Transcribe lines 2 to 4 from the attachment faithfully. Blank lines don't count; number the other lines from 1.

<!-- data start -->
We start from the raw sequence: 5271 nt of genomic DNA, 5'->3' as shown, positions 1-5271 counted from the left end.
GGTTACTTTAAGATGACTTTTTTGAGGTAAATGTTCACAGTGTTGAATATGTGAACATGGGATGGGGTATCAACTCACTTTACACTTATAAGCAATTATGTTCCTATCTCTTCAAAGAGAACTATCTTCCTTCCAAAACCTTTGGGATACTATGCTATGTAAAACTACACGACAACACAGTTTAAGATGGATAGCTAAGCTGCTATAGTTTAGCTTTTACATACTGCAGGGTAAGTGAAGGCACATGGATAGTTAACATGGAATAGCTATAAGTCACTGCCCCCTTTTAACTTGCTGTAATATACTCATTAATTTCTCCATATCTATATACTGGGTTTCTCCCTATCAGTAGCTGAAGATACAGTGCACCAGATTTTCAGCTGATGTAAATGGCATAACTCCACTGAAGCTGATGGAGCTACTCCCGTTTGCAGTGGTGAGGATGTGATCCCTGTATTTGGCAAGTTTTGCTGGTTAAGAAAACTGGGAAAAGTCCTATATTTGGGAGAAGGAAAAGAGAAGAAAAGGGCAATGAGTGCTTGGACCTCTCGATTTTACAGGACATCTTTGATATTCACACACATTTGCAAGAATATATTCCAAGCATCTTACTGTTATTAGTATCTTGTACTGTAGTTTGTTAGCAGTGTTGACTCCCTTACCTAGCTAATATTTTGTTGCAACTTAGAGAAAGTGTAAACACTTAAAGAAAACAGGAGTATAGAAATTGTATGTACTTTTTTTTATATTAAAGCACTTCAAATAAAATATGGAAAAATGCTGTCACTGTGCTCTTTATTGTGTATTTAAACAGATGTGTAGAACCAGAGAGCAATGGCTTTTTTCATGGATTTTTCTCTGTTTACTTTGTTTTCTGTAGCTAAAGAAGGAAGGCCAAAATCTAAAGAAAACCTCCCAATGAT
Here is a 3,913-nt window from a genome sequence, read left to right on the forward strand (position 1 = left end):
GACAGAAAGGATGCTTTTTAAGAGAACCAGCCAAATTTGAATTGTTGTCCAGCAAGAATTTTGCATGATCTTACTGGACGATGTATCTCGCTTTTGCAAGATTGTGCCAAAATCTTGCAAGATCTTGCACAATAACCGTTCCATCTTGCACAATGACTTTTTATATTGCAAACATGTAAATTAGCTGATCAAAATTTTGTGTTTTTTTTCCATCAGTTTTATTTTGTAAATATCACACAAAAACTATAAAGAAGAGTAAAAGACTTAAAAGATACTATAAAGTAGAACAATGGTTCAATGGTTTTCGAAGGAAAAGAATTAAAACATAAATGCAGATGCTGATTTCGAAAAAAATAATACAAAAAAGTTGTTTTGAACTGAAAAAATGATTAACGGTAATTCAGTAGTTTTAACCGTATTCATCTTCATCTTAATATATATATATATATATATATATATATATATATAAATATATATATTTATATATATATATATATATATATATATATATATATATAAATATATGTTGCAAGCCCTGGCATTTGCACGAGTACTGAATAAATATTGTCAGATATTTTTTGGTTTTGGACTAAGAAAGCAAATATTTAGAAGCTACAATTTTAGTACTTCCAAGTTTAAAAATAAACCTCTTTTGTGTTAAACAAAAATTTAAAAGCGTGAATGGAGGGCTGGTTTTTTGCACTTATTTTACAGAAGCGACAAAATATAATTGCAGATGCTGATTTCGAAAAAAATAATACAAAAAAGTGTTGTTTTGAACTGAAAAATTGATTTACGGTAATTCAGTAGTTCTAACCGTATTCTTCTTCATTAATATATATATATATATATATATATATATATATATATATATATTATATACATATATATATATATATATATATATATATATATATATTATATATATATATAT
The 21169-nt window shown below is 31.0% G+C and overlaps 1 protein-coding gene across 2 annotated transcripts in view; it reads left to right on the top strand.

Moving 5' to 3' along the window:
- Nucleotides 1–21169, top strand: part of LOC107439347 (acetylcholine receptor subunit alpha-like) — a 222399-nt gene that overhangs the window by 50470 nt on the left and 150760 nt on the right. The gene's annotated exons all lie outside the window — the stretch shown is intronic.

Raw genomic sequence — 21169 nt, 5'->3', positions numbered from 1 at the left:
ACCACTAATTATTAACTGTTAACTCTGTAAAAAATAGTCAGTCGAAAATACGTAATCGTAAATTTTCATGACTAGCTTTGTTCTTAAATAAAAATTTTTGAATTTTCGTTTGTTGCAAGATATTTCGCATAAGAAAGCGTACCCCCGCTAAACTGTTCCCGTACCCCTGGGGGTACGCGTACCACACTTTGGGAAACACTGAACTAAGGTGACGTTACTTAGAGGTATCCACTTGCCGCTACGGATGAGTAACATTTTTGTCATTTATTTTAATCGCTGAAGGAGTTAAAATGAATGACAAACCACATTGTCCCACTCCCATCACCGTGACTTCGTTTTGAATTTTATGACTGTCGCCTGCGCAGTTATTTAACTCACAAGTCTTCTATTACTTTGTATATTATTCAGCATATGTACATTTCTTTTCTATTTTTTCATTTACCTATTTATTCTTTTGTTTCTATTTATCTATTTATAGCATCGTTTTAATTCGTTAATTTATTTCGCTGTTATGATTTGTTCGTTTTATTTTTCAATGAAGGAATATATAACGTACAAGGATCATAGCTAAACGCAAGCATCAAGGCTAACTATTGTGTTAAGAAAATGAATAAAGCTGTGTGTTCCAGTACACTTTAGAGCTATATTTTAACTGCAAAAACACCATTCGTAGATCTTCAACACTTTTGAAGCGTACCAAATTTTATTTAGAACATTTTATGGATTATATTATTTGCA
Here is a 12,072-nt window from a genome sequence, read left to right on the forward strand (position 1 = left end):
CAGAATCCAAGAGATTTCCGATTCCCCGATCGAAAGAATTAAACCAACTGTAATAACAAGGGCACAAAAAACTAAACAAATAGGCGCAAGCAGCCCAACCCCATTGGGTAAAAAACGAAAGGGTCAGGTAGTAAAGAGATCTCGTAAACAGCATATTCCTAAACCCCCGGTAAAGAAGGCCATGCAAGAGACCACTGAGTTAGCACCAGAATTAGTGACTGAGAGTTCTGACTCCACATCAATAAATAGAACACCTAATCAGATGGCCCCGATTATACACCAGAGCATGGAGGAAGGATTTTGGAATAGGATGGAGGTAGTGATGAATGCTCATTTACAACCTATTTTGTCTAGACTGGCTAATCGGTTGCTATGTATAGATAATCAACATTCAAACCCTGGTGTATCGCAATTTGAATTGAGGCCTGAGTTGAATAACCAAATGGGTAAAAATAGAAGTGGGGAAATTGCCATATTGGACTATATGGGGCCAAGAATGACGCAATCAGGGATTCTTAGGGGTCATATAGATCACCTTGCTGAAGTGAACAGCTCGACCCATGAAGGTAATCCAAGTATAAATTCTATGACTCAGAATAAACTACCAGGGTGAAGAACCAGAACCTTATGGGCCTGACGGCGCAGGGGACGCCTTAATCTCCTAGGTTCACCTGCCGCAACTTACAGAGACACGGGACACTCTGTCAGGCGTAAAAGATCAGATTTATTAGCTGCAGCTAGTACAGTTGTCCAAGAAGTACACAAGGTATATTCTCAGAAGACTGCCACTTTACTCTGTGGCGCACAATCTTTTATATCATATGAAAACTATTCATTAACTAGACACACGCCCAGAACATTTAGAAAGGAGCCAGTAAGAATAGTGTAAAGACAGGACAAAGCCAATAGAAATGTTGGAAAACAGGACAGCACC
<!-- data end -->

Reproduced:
GGTTACTTTAAGATGACTTTTTTGAGGTAAATGTTCACAGTGTTGAATATGTGAACATGGGATGGGGTATCAACTCACTTTACACTTATAAGCAATTATGTTCCTATCTCTTCAAAGAGAACTATCTTCCTTCCAAAACCTTTGGGATACTATGCTATGTAAAACTACACGACAACACAGTTTAAGATGGATAGCTAAGCTGCTATAGTTTAGCTTTTACATACTGCAGGGTAAGTGAAGGCACATGGATAGTTAACATGGAATAGCTATAAGTCACTGCCCCCTTTTAACTTGCTGTAATATACTCATTAATTTCTCCATATCTATATACTGGGTTTCTCCCTATCAGTAGCTGAAGATACAGTGCACCAGATTTTCAGCTGATGTAAATGGCATAACTCCACTGAAGCTGATGGAGCTACTCCCGTTTGCAGTGGTGAGGATGTGATCCCTGTATTTGGCAAGTTTTGCTGGTTAAGAAAACTGGGAAAAGTCCTATATTTGGGAGAAGGAAAAGAGAAGAAAAGGGCAATGAGTGCTTGGACCTCTCGATTTTACAGGACATCTTTGATATTCACACACATTTGCAAGAATATATTCCAAGCATCTTACTGTTATTAGTATCTTGTACTGTAGTTTGTTAGCAGTGTTGACTCCCTTACCTAGCTAATATTTTGTTGCAACTTAGAGAAAGTGTAAACACTTAAAGAAAACAGGAGTATAGAAATTGTATGTACTTTTTTTTATATTAAAGCACTTCAAATAAAATATGGAAAAATGCTGTCACTGTGCTCTTTATTGTGTATTTAAACAGATGTGTAGAACCAGAGAGCAATGGCTTTTTTCATGGATTTTTCTCTGTTTACTTTGTTTTCTGTAGCTAAAGAAGGAAGGCCAAAATCTAAAGAAAACCTCCCAATGAT
Here is a 3,913-nt window from a genome sequence, read left to right on the forward strand (position 1 = left end):
GACAGAAAGGATGCTTTTTAAGAGAACCAGCCAAATTTGAATTGTTGTCCAGCAAGAATTTTGCATGATCTTACTGGACGATGTATCTCGCTTTTGCAAGATTGTGCCAAAATCTTGCAAGATCTTGCACAATAACCGTTCCATCTTGCACAATGACTTTTTATATTGCAAACATGTAAATTAGCTGATCAAAATTTTGTGTTTTTTTTCCATCAGTTTTATTTTGTAAATATCACACAAAAACTATAAAGAAGAGTAAAAGACTTAAAAGATACTATAAAGTAGAACAATGGTTCAATGGTTTTCGAAGGAAAAGAATTAAAACATAAATGCAGATGCTGATTTCGAAAAAAATAATACAAAAAAGTTGTTTTGAACTGAAAAAATGATTAACGGTAATTCAGTAGTTTTAACCGTATTCATCTTCATCTTAATATATATATATATATATATATATATATATATATAAATATATATATTTATATATATATATATATATATATATATATATATATATAAATATATGTTGCAAGCCCTGGCATTTGCACGAGTACTGAATAAATATTGTCAGATATTTTTTGGTTTTGGACTAAGAAAGCAAATATTTAGAAGCTACAATTTTAGTACTTCCAAGTTTAAAAATAAACCTCTTTTGTGTTAAACAAAAATTTAAAAGCGTGAATGGAGGGCTGGTTTTTTGCACTTATTTTACAGAAGCGACAAAATATAATTGCAGATGCTGATTTCGAAAAAAATAATACAAAAAAGTGTTGTTTTGAACTGAAAAATTGATTTACGGTAATTCAGTAGTTCTAACCGTATTCTTCTTCATTAATATATATATATATATATATATATATATATATATATATATATTATATACATATATATATATATATATATATATATATATATATATTATATATATATATAT